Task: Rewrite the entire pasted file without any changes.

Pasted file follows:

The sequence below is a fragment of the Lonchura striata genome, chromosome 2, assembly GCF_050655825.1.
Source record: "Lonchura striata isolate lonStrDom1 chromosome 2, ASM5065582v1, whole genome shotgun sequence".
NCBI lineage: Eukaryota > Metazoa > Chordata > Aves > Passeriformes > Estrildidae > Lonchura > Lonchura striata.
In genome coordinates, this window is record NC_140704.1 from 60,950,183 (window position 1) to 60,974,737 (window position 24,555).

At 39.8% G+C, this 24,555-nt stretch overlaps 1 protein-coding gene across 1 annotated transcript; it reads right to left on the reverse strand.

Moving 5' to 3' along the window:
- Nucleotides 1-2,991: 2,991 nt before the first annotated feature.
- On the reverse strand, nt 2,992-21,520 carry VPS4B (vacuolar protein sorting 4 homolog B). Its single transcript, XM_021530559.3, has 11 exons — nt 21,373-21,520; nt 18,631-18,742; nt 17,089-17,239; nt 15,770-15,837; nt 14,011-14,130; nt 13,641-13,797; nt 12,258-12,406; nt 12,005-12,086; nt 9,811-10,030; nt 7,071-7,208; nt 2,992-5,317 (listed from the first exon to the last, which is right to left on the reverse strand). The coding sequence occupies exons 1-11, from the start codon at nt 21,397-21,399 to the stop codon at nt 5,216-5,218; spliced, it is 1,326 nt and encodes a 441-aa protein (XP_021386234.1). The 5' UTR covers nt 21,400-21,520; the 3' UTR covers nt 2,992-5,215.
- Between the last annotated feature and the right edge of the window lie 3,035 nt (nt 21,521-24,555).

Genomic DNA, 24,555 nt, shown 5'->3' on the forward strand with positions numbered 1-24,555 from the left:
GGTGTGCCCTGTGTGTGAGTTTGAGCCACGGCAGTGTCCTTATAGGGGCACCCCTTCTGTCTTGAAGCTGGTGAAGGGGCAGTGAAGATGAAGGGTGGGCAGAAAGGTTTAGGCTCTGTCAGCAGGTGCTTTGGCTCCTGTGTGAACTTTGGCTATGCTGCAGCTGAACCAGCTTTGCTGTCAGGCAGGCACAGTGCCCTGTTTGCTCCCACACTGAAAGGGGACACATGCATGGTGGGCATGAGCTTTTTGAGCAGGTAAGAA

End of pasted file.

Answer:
The sequence below is a fragment of the Lonchura striata genome, chromosome 2, assembly GCF_050655825.1.
Source record: "Lonchura striata isolate lonStrDom1 chromosome 2, ASM5065582v1, whole genome shotgun sequence".
NCBI lineage: Eukaryota > Metazoa > Chordata > Aves > Passeriformes > Estrildidae > Lonchura > Lonchura striata.
In genome coordinates, this window is record NC_140704.1 from 60,950,183 (window position 1) to 60,974,737 (window position 24,555).

At 39.8% G+C, this 24,555-nt stretch overlaps 1 protein-coding gene across 1 annotated transcript; it reads right to left on the reverse strand.

Moving 5' to 3' along the window:
- Nucleotides 1-2,991: 2,991 nt before the first annotated feature.
- On the reverse strand, nt 2,992-21,520 carry VPS4B (vacuolar protein sorting 4 homolog B). Its single transcript, XM_021530559.3, has 11 exons — nt 21,373-21,520; nt 18,631-18,742; nt 17,089-17,239; nt 15,770-15,837; nt 14,011-14,130; nt 13,641-13,797; nt 12,258-12,406; nt 12,005-12,086; nt 9,811-10,030; nt 7,071-7,208; nt 2,992-5,317 (listed from the first exon to the last, which is right to left on the reverse strand). The coding sequence occupies exons 1-11, from the start codon at nt 21,397-21,399 to the stop codon at nt 5,216-5,218; spliced, it is 1,326 nt and encodes a 441-aa protein (XP_021386234.1). The 5' UTR covers nt 21,400-21,520; the 3' UTR covers nt 2,992-5,215.
- Between the last annotated feature and the right edge of the window lie 3,035 nt (nt 21,521-24,555).

Genomic DNA, 24,555 nt, shown 5'->3' on the forward strand with positions numbered 1-24,555 from the left:
GGTGTGCCCTGTGTGTGAGTTTGAGCCACGGCAGTGTCCTTATAGGGGCACCCCTTCTGTCTTGAAGCTGGTGAAGGGGCAGTGAAGATGAAGGGTGGGCAGAAAGGTTTAGGCTCTGTCAGCAGGTGCTTTGGCTCCTGTGTGAACTTTGGCTATGCTGCAGCTGAACCAGCTTTGCTGTCAGGCAGGCACAGTGCCCTGTTTGCTCCCACACTGAAAGGGGACACATGCATGGTGGGCATGAGCTTTTTGAGCAGGTAAGAA